Nine ‘criminal plants’ to check your garden for or risk a hefty fine

Many, mainly non-native plants are considered invasive by the Weeds Act 1959. Some are more common than others, for example, Japanese knotweed or giant hogweed and while it’s not an offence to have these plants growing on your land or in your garden, it is vital homeowners control the spread to prevent further damage to neighbouring properties and potential danger to animals.

1. Spear Thistle 

According to the Wildlife Trust, spear thistle is a common plant found on roadside verges and field edges from July to October.

It has a purple, fluffy flower head that appears in summer, and the flower attracts insects and the seeds are eaten by birds.

As with other thistles, these species are often considered to be weeds. It can become a nuisance on agricultural land as it produces tap roots, which grow horizontally.

2. Common ragwort 

Also known as a “renowned weed of paddocks, pastures and waste ground”, common ragwort are pretty daisy-like, yellow flowers that seem harmless to the casual observer.

But, this plant is poisonous and can cause liver poisoning in horses and livestock due to the toxin it contains.

Due to it being found on agricultural land, it is not usually an issue for home gardeners. Nevertheless, it is a biennial, flowering in its second year from June to November.

It is also the food source for the black-and-red cinnabar moth, and sometimes its black-and-yellow-barred caterpillars cover the plant and strip the leaves.

3. Broad-leaved dock 

Another common plant, broad-leaved dock is known to most as the remedy for stinging nettle irritations. It too is considered a weed and is found near water or on disturbed ground, hedgerows and gardens.

The plant has “no climatic limitation” on where it likes to grow across the country, but it is an abundant perennial, and flower spikes appear from June to October.

4. Curled dock 

Similar to the broad-leaved dock, the curled dock is also found in gardens, along roadside verges and hedgerows, as well as wasteland and near water.

It has slender leaves, usually tapering to a point with wavy margins. Broad-leaved docks, on the other hand, have fatter leaves.

The curled dock also has tall flower spikes with densely packed flowers and seeds.

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5. Japanese knotweed 

This invasive species has bamboo-like stems that spread rapidly. If left unattended, it has been known to damage building structures by targeting cracks in masonry and attempting to grow through them.

As for how gardeners can stop Japanese knotweed from spreading, the government advises not to treat it “unless you have the appropriate skills and experience”.

Japenese knotweed can be sprayed with chemicals and this is an “effective treatment” but approved herbicides can only be used.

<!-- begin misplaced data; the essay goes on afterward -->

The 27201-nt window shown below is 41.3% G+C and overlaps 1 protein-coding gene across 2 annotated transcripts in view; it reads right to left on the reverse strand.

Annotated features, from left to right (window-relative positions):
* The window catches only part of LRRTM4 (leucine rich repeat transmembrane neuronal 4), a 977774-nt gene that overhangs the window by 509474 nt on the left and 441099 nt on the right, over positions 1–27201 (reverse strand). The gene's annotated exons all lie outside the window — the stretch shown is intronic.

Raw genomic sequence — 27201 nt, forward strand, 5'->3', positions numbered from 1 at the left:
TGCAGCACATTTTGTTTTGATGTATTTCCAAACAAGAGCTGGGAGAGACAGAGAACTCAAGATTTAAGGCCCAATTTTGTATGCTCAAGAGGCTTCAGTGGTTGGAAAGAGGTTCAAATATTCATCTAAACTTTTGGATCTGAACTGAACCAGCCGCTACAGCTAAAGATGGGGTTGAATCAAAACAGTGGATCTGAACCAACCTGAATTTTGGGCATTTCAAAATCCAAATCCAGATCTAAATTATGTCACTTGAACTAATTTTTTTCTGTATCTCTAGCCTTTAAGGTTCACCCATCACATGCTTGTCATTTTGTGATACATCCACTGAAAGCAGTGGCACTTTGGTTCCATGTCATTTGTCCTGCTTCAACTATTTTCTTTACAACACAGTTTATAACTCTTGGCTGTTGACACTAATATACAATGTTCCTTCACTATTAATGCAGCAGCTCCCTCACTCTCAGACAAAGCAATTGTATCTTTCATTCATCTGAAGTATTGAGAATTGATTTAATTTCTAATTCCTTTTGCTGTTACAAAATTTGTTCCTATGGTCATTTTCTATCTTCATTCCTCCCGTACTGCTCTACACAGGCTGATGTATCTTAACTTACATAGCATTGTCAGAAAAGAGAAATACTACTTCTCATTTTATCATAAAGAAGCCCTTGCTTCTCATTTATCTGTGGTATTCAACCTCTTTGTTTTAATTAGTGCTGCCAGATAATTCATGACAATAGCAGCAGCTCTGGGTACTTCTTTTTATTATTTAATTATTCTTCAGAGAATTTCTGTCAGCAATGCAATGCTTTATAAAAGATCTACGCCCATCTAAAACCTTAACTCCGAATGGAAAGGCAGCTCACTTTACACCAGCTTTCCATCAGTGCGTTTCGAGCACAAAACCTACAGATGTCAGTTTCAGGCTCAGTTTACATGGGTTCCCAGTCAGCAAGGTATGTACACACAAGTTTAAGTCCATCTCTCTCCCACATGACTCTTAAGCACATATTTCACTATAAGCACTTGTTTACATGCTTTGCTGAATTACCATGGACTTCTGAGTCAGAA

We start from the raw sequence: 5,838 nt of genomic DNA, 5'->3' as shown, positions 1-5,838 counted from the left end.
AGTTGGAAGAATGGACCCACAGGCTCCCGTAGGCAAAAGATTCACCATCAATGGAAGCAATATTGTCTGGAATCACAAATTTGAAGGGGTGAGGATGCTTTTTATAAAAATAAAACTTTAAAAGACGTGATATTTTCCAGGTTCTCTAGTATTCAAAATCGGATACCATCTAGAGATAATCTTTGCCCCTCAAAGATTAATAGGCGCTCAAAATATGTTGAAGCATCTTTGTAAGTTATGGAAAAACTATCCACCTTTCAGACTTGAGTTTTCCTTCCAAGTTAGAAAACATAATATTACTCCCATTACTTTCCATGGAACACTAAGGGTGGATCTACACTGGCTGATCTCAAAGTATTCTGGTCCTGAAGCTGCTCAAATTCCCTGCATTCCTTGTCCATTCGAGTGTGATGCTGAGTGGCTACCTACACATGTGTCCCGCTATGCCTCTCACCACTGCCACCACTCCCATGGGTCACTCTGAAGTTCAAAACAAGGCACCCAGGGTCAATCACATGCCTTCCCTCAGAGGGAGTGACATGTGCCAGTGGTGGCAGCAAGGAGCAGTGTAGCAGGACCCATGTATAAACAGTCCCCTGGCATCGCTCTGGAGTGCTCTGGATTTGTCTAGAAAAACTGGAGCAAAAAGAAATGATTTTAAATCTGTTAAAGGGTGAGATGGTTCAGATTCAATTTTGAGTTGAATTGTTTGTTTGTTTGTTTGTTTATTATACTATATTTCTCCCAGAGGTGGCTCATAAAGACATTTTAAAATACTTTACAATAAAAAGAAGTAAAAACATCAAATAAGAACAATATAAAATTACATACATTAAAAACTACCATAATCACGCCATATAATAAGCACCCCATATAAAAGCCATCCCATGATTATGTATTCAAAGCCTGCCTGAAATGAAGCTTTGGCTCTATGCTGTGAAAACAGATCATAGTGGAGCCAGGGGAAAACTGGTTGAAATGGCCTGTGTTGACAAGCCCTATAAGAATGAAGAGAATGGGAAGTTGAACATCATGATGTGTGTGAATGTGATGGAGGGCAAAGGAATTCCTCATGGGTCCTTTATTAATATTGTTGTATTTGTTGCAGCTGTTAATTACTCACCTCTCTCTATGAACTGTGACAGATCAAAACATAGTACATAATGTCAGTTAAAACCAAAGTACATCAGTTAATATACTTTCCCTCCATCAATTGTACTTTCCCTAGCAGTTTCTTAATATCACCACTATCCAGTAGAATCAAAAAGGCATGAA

The plant will have to be resprayed, and it can take “at least three years to treat Japanese knotweed” because the “knotweed rhizome can remain dormant in the soil for many years and will regrow if disturbed or if the soil is relocated”.

In terms of the cost of removing Japanese knotweed professionally, some homeowners have paid upwards of £10,000 to get it eradicated.

6. Rhododendron ponticum

Most rhododendron varieties are welcome in gardens, but the ponticum specie is invasive and grows vigorously.

Native to western and eastern Mediterranean regions, Asia and China, the plant blooms in spring and bears large trusses of mauve flowers.

It was introduced to Britain in the 19th century and was widely planted in parkland as cover for game birds. But rhododendron ponticum “has significant and detrimental effects on wildlife by smothering native flora and reducing biodiversity,” according to Gardeners’ World.

7. Himalayan Balsam

Another deceptively pretty plant is the Himalayan Balsam and it is a relative of the Busy Lizzie.

The Himalayan Balsam produces beautiful pink flowers with explosive seed pots that contain around 800 seeds in each plant.

It can reach over six feet and is a major weed problem, especially on riverbanks and wastelands, but it can also invade gardens.

Because it grows rapidly, it spreads quickly and smothers other vegetation, with the flowers producing large amounts of nectar that are attractive to numerous bee species.

8. Giant hogweed

A close relative to cow parsley, giant hogweed originates from Southern Russia and Georgia.

It can reach over three metres in height, and whilst it looks striking, most gardeners will want to eradicate it as it is potentially invasive and the sap can cause severe skin burns.

It is commonly found in the wild and poses a serious risk to people who are unaware of its potential for harm, according to RHS.

9. New Zealand pigmyweed

New Zealand pygmyweed is a perennial with yellowish-green succulent leaves and white or pale pink flowers.

It is usually found growing in ponds, lakes, reservoirs, canals and ditches as well as on damp mud on the margins of ponds and reservoirs.

Except in deep water, New Zealand pygmyweed tends to form dense mats which shade out other plants.

The thickness of the weed can also apparently cause oxygen depletion of the underlying water leading to a decline in invertebrates, frogs, newts and fishes.

Sales of this plant have been banned since 2014 in the UK to control the rapid spread.

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